April 1st, 2019
On Monday April 1st, yet again, Parliament will be setting its own agenda and not those of Her Majesty’s Government. It now seems all roads point irrevocably towards a General Election. And the very toughest decision of all now faces the Prime Minister.
The choices before Parliament seem to have been whittled down to just three alternatives: revoke Article 50 and maybe have a 2nd Referendum; leave, but only in a Customs Union with the EU; or leave without a deal.
My guess is that Parliament will choose the Customs Union with the support of the SNP who abstained last time round. Apart from the SNP (who, at least, are honest about it), Labour and the other parties dare not openly reject the Referendum and instead demand the softest Brexit possible.
But a Customs Union with the EU, favoured by the Opposition and some Tory Remainers, is an anathema to all those who voted Leave in 2016. It is virtually a cipher for Remain. We would have no control over our own trade policy, no control over product standards, and the European Court of Justice will continue to hold sway over large areas of British economic life.
My colleague, Greg Hands, a former trade minister, has argued forcibly that losing control of all aspects of trade policy – out of the EU, we would no longer be seated at trade policy making forums in Brussels – would severely reduce our global influence as a major power.
But most seriously of all, remaining in a Customs Union runs counter to the Conservative Party manifesto. This would be the most unpalatable formula for Conservatives who voted Leave back in 2016. And if the EU were to go further and insist we must remain in the Single Market too, we will also have lost control of our borders.
Jeremy Corbyn knows that if the Government were forced down the Customs Union route, he could trigger another No Confidence vote which would have the support of a number of hardline Conservatives; and this time he would win. This would almost inevitably lead to a General Election at a time when the Conservative Party is least prepared for it.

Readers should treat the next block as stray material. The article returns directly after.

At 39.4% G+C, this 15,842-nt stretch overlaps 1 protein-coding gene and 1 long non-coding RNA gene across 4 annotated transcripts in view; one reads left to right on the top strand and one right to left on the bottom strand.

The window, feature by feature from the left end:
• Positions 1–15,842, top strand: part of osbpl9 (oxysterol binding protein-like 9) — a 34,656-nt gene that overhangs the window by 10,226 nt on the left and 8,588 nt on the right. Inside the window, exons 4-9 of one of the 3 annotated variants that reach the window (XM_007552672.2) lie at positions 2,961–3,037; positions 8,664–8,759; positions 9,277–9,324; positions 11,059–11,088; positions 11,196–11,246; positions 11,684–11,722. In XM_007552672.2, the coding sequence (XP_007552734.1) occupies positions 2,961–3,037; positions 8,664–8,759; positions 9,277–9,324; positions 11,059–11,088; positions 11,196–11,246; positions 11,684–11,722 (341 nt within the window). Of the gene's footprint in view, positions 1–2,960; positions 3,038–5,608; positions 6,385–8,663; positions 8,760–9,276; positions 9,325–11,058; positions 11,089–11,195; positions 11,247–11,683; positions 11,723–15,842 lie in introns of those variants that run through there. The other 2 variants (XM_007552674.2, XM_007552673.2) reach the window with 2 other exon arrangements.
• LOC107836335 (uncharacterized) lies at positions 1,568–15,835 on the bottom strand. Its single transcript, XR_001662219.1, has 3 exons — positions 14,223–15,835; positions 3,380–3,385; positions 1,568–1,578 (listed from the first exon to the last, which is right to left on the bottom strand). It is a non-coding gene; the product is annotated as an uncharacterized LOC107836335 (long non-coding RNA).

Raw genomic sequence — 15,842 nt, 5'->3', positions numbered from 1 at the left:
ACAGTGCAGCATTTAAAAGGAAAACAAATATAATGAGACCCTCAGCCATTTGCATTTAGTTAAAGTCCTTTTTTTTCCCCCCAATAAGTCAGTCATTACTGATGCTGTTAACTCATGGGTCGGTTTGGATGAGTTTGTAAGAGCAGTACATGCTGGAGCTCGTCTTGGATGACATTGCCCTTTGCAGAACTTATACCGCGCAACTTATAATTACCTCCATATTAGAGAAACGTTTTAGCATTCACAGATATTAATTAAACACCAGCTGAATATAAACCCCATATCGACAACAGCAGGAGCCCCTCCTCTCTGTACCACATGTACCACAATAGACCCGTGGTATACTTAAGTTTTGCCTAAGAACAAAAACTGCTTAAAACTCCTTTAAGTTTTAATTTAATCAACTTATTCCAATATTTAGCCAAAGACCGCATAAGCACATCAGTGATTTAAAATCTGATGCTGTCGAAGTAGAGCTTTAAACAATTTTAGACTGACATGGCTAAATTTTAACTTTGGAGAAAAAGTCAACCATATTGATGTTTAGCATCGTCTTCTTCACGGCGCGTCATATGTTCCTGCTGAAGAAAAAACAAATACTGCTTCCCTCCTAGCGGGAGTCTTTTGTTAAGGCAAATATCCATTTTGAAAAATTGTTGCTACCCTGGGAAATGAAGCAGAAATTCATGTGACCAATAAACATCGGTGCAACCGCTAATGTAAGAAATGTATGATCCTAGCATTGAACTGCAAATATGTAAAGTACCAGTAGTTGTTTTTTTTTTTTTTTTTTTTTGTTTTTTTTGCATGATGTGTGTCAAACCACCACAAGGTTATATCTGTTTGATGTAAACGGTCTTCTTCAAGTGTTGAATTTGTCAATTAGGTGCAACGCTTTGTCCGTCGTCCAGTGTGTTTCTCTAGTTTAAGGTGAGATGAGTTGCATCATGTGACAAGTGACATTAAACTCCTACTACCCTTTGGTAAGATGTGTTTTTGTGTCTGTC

But there is an alternative.
When I used to help run our by-elections, I was well aware that we needed to keep on side Tory voters whose overwhelming political imperative was to leave the EU.
If Britain were to leave without a Deal on April 12th, we would be doing this. Huge tranches of legislation have already been passed on both sides of the Channel to mitigate most of the effects of a No Deal Brexit. It would be a Brexit that everyone would recognise as such and put the Conservative Party in a better place as we approach a General Election. A cheated Brexit, however, would be remembered by voters for years to come.
Achieving a No Deal Brexit is easier said than done.
Oliver Letwin and others have made it clear that if the Government fails to act on the indicative votes on Monday night, Letwin et al will. They will pass an Act of Parliament over the coming two weeks – most of the Parliamentary Easter recess now won’t happen – and if the Queen enacts a Bill most likely instructing the Government to remain in a Customs Union, the Government will have little option but to comply.
This could be avoided by the prorogation of Parliament and possibly by other procedural means. And in less than two weeks, the United Kingdom would finally leave the EU cushioned by existing legislation.
Of course, things will inevitably go wrong in the first few weeks and will be seized upon by the media. A shortage of Spanish tomatoes in Taunton, Waitrose running out of Dutch iceberg lettuce in Lichfield.
But we will have delivered Brexit and the long term future would be as good as all of us who voted Leave first envisioned.
The Conservatives need a Churchill, not a Chamberlain.
Nobody doubts the resilience and the capacity for sheer hard work by Theresa May. When she became Prime Minister, she must have always known that delivering Brexit would be the toughest deal for any Prime Minister since Suez. For that reason she gambled on the 2017 General Election. She lost. Mainly through her own making.
But now she must gamble again, be bold, and win.
If we are going to lose a vote of No Confidence (because hard line Remainer conservatives may vote with Corbyn on a No Deal Brexit), let us face the consequential general election at least from a position of political strength.
As the election campaign starts, would it not be better for the Conservative Leader to cry out: “We tried to pass the Withdrawal Agreement but lost because of the political opportunism of the Labour Party who tried to thwart the will of the British people. But despite that, we have now delivered Brexit. And we are going to make a success of it!”
Better that, than “We tried to deliver Brexit but we botched it.”